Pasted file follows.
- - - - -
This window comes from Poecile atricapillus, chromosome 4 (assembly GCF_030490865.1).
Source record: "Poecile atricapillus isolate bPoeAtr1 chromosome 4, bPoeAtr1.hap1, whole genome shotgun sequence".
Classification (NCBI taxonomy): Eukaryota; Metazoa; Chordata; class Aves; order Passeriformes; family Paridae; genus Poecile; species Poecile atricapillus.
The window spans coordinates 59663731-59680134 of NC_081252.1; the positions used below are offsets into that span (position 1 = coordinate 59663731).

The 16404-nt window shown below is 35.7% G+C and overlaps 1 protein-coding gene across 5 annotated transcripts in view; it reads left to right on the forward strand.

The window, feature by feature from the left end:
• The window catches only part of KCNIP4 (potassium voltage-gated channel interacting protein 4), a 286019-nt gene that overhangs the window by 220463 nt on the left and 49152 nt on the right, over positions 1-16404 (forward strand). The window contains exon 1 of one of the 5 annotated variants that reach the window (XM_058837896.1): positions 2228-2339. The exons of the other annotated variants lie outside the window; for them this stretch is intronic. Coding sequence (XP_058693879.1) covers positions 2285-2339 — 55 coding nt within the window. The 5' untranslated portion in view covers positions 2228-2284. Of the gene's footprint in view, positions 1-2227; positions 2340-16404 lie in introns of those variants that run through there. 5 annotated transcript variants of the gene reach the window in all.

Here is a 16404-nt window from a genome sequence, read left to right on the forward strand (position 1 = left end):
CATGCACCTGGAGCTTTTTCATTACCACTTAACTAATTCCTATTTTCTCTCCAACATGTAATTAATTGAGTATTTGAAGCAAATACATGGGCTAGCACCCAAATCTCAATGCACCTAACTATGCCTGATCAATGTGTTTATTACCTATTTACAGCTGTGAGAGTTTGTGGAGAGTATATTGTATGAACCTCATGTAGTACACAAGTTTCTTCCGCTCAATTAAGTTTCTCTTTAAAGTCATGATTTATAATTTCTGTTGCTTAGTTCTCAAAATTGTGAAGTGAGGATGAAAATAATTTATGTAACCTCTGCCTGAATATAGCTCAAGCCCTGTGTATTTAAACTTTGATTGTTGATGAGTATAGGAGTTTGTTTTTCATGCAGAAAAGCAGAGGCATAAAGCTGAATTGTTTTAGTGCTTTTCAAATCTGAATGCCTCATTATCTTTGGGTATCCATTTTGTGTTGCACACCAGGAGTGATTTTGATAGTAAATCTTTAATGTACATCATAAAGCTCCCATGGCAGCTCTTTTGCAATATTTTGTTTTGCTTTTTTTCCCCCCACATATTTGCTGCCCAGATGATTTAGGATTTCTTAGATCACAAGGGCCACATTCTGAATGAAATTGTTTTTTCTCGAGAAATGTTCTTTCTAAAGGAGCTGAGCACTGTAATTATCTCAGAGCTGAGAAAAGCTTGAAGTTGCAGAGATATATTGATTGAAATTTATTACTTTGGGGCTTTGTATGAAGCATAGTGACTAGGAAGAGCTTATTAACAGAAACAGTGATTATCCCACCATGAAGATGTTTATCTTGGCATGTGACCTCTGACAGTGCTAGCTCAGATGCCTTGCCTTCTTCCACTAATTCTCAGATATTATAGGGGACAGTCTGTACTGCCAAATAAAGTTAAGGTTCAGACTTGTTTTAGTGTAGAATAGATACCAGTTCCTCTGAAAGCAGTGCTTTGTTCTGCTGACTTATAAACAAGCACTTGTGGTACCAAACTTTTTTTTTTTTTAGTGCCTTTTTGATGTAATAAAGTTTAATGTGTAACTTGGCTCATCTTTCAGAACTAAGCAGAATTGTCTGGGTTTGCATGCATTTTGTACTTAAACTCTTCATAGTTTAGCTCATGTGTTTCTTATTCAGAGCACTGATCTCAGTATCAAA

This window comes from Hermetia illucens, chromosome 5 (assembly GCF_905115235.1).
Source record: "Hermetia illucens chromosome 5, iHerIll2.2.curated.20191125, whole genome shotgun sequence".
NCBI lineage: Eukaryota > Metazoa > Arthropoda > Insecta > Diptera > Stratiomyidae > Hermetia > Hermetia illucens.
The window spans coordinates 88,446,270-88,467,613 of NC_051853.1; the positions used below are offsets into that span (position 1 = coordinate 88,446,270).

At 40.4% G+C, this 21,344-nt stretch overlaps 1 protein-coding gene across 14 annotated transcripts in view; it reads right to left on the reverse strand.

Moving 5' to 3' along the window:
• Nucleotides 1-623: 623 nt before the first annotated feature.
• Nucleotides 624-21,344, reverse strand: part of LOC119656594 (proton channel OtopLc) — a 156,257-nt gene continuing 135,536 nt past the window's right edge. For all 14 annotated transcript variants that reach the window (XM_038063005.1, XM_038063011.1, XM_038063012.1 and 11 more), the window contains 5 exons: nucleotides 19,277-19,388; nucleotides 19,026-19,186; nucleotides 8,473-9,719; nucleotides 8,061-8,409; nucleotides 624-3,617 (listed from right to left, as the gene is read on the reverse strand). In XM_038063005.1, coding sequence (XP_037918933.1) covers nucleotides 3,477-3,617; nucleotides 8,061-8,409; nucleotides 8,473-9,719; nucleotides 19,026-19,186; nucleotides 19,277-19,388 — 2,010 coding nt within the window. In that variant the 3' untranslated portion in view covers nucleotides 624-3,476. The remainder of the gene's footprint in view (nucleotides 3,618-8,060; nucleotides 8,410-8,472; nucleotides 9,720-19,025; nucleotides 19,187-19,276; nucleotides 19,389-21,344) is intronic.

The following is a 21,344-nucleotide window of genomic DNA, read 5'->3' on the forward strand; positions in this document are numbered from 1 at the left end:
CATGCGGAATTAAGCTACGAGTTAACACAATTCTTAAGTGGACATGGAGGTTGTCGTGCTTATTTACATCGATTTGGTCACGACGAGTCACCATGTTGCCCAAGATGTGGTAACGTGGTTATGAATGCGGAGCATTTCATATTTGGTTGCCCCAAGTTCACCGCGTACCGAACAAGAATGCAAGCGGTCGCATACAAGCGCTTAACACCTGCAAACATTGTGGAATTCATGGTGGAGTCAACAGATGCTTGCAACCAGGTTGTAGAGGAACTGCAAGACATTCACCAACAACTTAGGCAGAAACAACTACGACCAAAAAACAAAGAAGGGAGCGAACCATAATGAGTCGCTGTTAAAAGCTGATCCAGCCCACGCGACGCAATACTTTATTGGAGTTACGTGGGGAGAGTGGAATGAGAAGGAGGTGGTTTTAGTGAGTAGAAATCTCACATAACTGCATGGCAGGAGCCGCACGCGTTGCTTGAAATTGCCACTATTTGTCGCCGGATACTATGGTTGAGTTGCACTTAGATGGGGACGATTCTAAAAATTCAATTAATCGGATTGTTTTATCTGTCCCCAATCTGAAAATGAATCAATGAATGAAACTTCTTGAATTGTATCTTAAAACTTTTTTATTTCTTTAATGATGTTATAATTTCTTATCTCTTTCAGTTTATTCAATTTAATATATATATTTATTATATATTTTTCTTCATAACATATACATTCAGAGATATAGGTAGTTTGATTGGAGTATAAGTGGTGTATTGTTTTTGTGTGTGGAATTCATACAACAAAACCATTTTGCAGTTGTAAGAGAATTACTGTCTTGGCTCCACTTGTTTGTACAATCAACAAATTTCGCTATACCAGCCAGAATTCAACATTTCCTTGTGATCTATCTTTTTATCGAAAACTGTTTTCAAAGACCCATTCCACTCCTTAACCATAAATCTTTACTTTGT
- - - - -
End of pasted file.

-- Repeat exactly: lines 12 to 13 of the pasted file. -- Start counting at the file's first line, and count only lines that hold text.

NCBI lineage: Eukaryota > Metazoa > Arthropoda > Insecta > Diptera > Stratiomyidae > Hermetia > Hermetia illucens.
The window spans coordinates 88,446,270-88,467,613 of NC_051853.1; the positions used below are offsets into that span (position 1 = coordinate 88,446,270).